Trick or Treat! Angie Robertson opens her door and finds a six-foot tall skeleton on her doorstep. Is it a trick or a treat?
Angie thought the man at her door was her neighbor. Except he wasn’t. Dressed for a charity event Tom Meyer winds up on the wrong doorstep and this just might be the best thing that ever happened to him.
What if the skeleton was a really nice guy who’d been burned by enough women that he’s lost faith in ever finding someone who could be faithful?
A Skeleton at Her Door is a sensual romance. It’s about trusting, putting the past away, and finding love when it’s least expected. It’s also about blending two households, parenting, three children, and sneaking off for some adult time.
Tom and Zach worked hard on decorating the front porch. Then they stayed at the house while Emily went off with friends in the neighborhood. A small movement detector was set by the driveway and started a recording of eerie sounds when someone stepped into the driveway.
Dressed in the skeleton costume, Tom wrapped a chain around his ankle and sat still on an old wooden box. As kids came to the door, he’d move his foot dragging the chain across the concrete and around the wood. He also had palmed a small clicker he picked up at the pet store. The little training device was perfect for making additional noise. Kids screamed when they realized the skeleton moved and he was certain that he’d probably scared more parents than kids. It was loads of fun.
At about eight thirty the majority of the traffic had slacked off and he gave up his post on the porch. “Can you hold down the fort? I’ve like to take some candy to Lissy.”
Emily nodded. “Can we make pizzas?”
“Yes. Be careful.” Emily had three friends spending the night and Zach had a buddy who had joined him. “Is Ralph spending the night?”
“Okay. I’ll be back shortly. Behave.” He picked up the small plastic container that looked like a skull with a handle and headed for Angie’s house. He pulled into the guest parking spot, and started the tiny battery operated candle before placing it inside the skull. He had filled it with fancy chocolates and other gourmet goodies. He picked up the two greeting cards from the passenger seat and grinned. Both were stuffed with gift cards. It wasn’t much, but he was certain it would be appreciated.
He rang the doorbell and waited. No answer. The neighborhood seemed quiet. He rang it again and waited some more. After a few minutes, he went back to his vehicle and called her phone number. No answer. Disappointment ran through him. Was this her way of saying no? Her car was there. Her porch lights were on, and there were lights on in the townhouse. He leaned against the front of his van.
A neighbor walked out of her door not paying any attention to her surroundings. When she looked up, her gaze caught his. He waved and she screamed. He clamped his teeth tightly together to keep from moving his lips and cheeks. Oh, yeah, he had to be a sight. The woman scurried back inside, and when she returned, two teens and obviously the woman’s husband poked their heads out of the door and looked at him. He silently waved while holding in a barrel of laughter.
“Tom!” a young voice called.
He looked in the direction of the sound. It was Lissy and Angie walking down the sidewalk, except that Lissy had broken into a run. The little girl was dressed in a princess costume, and she was carrying a bag that flashed and a wand that glowed.
“I got candy, lots of it!” She proudly showed off her haul for the night.
Her bag was stuffed. “Are you a princess or a pirate in disguise? That’s quite a booty you’ve got.”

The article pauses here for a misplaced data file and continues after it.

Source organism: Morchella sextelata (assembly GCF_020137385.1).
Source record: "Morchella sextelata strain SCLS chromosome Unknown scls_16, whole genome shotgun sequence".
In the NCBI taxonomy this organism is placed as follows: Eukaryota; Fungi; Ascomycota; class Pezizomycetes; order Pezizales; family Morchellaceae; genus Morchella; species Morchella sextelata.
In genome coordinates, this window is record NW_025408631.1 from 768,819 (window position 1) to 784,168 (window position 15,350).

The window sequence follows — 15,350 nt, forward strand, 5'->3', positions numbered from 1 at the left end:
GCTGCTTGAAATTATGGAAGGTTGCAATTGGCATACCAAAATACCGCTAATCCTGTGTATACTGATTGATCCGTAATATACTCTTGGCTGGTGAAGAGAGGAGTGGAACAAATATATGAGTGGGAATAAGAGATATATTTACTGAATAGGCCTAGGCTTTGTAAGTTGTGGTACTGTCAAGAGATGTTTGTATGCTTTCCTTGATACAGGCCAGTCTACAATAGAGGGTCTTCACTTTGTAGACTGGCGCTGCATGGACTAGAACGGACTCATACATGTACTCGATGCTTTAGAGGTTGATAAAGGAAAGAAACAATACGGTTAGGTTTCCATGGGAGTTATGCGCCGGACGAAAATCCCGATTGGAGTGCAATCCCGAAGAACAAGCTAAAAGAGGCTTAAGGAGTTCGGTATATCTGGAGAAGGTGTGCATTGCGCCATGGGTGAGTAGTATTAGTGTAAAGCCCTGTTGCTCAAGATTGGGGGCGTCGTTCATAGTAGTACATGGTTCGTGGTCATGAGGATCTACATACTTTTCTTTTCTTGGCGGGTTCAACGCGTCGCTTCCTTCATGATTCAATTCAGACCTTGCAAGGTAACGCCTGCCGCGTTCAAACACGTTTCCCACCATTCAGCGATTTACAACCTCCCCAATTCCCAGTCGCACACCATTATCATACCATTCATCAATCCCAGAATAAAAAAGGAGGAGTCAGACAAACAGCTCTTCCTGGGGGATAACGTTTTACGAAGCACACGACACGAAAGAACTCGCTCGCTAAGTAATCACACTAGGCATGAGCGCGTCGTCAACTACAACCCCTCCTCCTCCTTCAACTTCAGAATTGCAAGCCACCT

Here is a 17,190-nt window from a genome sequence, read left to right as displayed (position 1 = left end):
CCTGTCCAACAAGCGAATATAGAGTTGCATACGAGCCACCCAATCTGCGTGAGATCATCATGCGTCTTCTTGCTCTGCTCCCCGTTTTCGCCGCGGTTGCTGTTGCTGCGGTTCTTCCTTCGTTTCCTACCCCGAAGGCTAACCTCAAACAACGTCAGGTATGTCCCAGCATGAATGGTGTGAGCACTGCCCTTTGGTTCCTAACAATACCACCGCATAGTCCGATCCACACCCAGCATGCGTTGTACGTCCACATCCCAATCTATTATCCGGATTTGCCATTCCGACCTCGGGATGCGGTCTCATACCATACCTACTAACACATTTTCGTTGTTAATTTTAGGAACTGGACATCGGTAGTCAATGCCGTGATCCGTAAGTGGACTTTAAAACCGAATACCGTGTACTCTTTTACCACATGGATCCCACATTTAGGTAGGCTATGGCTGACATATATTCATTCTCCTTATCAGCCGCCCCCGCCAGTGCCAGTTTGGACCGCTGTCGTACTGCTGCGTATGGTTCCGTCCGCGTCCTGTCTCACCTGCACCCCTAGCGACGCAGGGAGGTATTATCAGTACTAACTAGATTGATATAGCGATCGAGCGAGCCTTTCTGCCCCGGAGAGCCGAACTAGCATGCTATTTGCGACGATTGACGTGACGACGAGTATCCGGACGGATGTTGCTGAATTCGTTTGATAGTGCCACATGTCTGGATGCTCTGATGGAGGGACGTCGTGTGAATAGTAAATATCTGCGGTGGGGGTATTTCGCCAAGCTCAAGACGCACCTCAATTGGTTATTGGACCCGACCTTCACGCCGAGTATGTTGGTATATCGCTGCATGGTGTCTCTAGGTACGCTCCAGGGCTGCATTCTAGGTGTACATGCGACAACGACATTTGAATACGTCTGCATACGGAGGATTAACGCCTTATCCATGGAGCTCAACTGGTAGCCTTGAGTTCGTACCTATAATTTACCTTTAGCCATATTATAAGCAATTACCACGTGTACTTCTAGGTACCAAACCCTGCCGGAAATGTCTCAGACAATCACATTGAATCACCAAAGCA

She stepped back and smoothed her long dress. She looked a little chubby and he was certain she wore sweats underneath of it.
“Hi,” Angie said. “Sorry, we walked for quite a ways. Emily wanted to keep going and I didn’t realize how long it would take us to get back here. We didn’t leave until almost eight.”
He lifted the skull from between his feet and handed it to Angie.
He nodded. “I figured you’d share with Lissy.”
“Thanks. That was quite thoughtful of you.” She unlocked the door and they went inside.
He handed them their greeting cards. Lissy ripped hers open and half the gift cards spilled onto the floor. Her eyes grew round.
“Mommy, look what Tom gave me!” She picked up the assortment of cards and handed them to her mother.
Angie looked at the cards and then at him. “What do you say?”
“Thank you very much?”
“Yes. Now say it to him and not to me.”
Lissy turned to him. “Thank you very much.”
He wasn’t expecting the child to run and throw her arms around him, but she did. “You’re quite welcome, Princess.”
The child backed off and went into the kitchen.
“Dump your candy and inspect it. You’re not a baby,” Angie said, then smiled at him and opened her card.
He watched her eyes as she leafed through the various gift cards he’d stuffed in her envelope. He had dropped Emily and her friend at the mall with cash and gave them one hour to get the gift cards for Angie while he hit every fast food joint that he could. It was worth every penny he’d spent to watch Angie’s face and to see the excitement he had elicited from Lissy.
“Thank you, Tom. This was very thoughtful of you.”
“Has anyone ever been nice to you or given you anything?”
She shrugged. “Not really. I’ve been on my own for a long time and I’ve had to make every penny count. I make decent money, but I’m trying to save for Lissy’s college and my retirement. I don’t want to be a burden to her in my old age.”
“Sounds to me as though you’re doing all the right things.”
“I’m trying.” She swiped at her eyes.
“I can’t stay. My kids are home and they have friends spending the night. I have a houseful of teens.”
She smiled at him. “Thanks for everything. I wish I could pay you back for all your kindness.”
“Walk me to my car.”
She nodded and stepped outside with him.
“If I wasn’t wearing all this makeup, there’s something I’d love to do to you. But what do you want?”